Introducing Nietzsche 13/13
“With few exceptions, my company on earth is mostly Nietzsche,” Georges Bataille declared in the opening passages of his book On Nietzsche, published in 1945—adding a few lines later, “Nietzsche is the only one to support me.” Decades later, Michel Foucault would return to Nietzsche in his Rio lectures of 1973 to challenge “the great Western myth” of the separation of knowledge and power: “This great myth needs to be dispelled,” Foucault declared. “It is this myth which Nietzsche began to demolish by showing… that, behind all knowledge [savoir], behind all attainment of knowledge [connaissance], what is involved is a struggle for power. Political power is not absent from knowledge, it is woven together with it.” And a few years later, Luce Irigaray, Hélène Cixous, and other critical thinkers would engage Nietzsche’s work from a different direction to instigate a new “écriture feminine.”
Friedrich Nietzsche, one of the great masters of suspicion from the nineteenth century, radically challenged the way we think and engage the world. Nietzsche’s writings and thought had a tremendous influence across the disciplines, upending many—especially philosophy, political thought, philology, and critical theory—and significantly marking others, such as law, anthropology, and the humanities. A number of contemporary critical thinkers in the 20th century—Martin Heidegger, Georges Bataille, Maurice Blanchot, Aimé Césaire, Léopold Senghor, Hannah Arendt, Frantz Fanon, Gilles Deleuze, Michel Foucault, Sarah Kofman, Luce Irigaray, Hélène Cixous, Jacques Derrida, Ali Shariati, and others—drew inspiration from Nietzsche’s writings and developed a strand of critical theory that has had great influence in disciplines as varied as history, law, philology, and the theory of science. These twentieth century thinkers helped forge a unique Nietzschean strand of contemporary critical thought.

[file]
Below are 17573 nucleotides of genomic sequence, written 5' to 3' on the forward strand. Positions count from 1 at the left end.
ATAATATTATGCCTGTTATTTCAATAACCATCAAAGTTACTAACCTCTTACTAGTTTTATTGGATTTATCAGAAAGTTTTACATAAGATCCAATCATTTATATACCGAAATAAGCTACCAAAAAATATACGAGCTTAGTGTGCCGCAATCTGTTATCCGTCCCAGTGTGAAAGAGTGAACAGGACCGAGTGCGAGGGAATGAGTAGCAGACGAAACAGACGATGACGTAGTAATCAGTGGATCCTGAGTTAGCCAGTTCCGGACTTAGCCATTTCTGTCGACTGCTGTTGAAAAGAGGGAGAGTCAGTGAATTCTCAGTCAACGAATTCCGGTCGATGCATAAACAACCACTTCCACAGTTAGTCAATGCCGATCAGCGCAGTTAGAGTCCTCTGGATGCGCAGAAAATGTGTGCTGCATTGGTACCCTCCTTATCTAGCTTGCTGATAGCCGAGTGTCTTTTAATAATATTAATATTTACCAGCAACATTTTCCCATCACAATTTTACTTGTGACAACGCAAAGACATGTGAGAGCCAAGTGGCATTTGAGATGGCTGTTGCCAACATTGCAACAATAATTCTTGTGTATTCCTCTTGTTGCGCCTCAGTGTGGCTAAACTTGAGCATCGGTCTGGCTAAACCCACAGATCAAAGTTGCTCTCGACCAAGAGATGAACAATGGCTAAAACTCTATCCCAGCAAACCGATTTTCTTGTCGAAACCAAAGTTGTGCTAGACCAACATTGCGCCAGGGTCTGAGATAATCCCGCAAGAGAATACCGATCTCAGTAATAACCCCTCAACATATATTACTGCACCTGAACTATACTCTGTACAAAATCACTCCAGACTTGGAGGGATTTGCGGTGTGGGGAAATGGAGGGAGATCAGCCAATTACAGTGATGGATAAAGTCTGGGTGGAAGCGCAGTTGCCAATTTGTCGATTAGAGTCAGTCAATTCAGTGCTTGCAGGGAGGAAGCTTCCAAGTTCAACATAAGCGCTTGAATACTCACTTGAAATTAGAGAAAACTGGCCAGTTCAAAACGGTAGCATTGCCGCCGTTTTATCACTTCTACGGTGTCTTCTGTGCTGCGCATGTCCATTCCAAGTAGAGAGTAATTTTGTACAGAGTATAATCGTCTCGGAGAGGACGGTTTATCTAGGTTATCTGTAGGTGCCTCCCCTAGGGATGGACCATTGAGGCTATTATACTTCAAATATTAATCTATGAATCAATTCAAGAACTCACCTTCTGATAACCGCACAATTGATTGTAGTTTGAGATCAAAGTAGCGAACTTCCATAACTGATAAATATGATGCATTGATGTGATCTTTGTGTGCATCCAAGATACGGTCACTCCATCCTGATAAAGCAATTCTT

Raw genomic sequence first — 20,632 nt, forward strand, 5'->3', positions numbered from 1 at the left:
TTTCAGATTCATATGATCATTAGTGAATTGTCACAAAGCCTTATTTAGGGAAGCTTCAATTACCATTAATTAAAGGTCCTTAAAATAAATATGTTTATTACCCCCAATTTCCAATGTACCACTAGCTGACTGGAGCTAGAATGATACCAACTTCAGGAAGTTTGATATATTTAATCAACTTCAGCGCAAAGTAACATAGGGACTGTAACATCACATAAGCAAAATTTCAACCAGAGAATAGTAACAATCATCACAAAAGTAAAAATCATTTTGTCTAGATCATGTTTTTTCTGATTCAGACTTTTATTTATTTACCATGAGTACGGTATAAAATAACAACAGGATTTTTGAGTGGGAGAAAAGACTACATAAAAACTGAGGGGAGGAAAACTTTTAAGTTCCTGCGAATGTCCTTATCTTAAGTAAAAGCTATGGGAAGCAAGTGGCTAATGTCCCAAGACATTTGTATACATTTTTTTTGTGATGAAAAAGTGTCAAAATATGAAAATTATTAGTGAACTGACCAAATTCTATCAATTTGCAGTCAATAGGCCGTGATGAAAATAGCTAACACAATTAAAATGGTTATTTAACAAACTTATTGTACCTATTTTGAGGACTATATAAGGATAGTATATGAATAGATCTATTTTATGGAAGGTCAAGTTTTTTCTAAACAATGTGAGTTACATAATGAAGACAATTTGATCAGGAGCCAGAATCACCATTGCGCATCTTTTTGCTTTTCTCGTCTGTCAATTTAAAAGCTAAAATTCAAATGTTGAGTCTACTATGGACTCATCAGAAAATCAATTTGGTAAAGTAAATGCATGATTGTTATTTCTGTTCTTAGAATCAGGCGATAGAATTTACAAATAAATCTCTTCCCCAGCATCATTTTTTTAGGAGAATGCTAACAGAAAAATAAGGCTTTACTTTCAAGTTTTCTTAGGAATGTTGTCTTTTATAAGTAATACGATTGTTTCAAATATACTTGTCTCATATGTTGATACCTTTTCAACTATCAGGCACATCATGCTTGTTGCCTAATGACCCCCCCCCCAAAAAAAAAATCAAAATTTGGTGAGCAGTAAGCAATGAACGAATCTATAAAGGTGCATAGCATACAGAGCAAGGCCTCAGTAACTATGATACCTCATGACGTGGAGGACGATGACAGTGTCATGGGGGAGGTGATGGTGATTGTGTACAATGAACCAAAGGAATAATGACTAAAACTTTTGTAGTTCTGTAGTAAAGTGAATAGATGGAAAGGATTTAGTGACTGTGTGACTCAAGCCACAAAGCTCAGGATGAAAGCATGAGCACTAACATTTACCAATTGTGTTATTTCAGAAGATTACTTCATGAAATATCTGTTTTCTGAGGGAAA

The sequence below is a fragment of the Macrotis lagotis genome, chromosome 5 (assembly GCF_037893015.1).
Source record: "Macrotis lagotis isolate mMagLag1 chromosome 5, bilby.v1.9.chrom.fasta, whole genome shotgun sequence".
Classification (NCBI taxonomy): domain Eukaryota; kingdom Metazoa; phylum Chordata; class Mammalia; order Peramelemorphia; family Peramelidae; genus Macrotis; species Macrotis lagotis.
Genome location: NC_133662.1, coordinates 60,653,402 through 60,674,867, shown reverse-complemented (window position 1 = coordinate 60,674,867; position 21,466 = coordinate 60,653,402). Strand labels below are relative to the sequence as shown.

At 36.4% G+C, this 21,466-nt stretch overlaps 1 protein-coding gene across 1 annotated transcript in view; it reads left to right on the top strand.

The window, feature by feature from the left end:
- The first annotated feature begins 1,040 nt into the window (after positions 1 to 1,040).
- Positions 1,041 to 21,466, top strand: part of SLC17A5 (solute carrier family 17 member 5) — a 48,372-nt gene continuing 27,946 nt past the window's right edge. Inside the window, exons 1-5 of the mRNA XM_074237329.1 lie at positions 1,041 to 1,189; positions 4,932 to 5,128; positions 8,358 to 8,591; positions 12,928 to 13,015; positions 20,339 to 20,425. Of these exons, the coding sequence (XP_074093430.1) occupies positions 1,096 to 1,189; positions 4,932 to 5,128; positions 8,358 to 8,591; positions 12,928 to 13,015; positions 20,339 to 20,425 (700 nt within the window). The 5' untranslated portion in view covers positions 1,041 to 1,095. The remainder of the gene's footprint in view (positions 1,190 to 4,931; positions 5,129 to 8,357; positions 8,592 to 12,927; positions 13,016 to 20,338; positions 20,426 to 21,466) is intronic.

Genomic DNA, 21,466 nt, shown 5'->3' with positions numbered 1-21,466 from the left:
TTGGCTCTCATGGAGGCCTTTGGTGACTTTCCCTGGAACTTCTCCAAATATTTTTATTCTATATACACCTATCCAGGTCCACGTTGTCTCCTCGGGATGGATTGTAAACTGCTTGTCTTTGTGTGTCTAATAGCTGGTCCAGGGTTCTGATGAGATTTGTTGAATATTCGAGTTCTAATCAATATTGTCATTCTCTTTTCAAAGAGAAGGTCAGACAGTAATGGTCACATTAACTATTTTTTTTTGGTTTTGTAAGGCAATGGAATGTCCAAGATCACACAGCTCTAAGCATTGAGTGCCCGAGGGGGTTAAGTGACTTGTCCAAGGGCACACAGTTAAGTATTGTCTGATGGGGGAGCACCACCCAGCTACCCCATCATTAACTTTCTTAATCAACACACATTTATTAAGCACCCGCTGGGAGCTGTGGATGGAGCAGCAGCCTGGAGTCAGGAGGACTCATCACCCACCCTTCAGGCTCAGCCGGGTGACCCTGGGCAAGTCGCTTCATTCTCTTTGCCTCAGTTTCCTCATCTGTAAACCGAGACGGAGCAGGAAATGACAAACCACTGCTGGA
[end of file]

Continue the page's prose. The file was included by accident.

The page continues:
In some disciplines, such as philosophy and political theory, the critical influence of Nietzsche’s thought has been analyzed and explored along many dimensions—epistemological, moral, political, and aesthetic, among others. In other disciplines, though, Nietzsche’s influence has been less well understood and studied. As Peter Goodrich and Mariana Valverde note, in their edited collection Nietzsche and Legal Theory: Half-Written Laws (Routledge, 2005), many other scholars have read Nietzsche “not so well,” “rather hurriedly, and through secondhand accounts.” As a result, certain disciplines have missed some of the central critical insights of Nietzsche—including his trenchant critique of “the timeless transcendent value of natural law theory,” as well as his equally cutting critique of “the comparably timeless Kantian ideal of freedom.” (Goodrich and Valverde, at 2).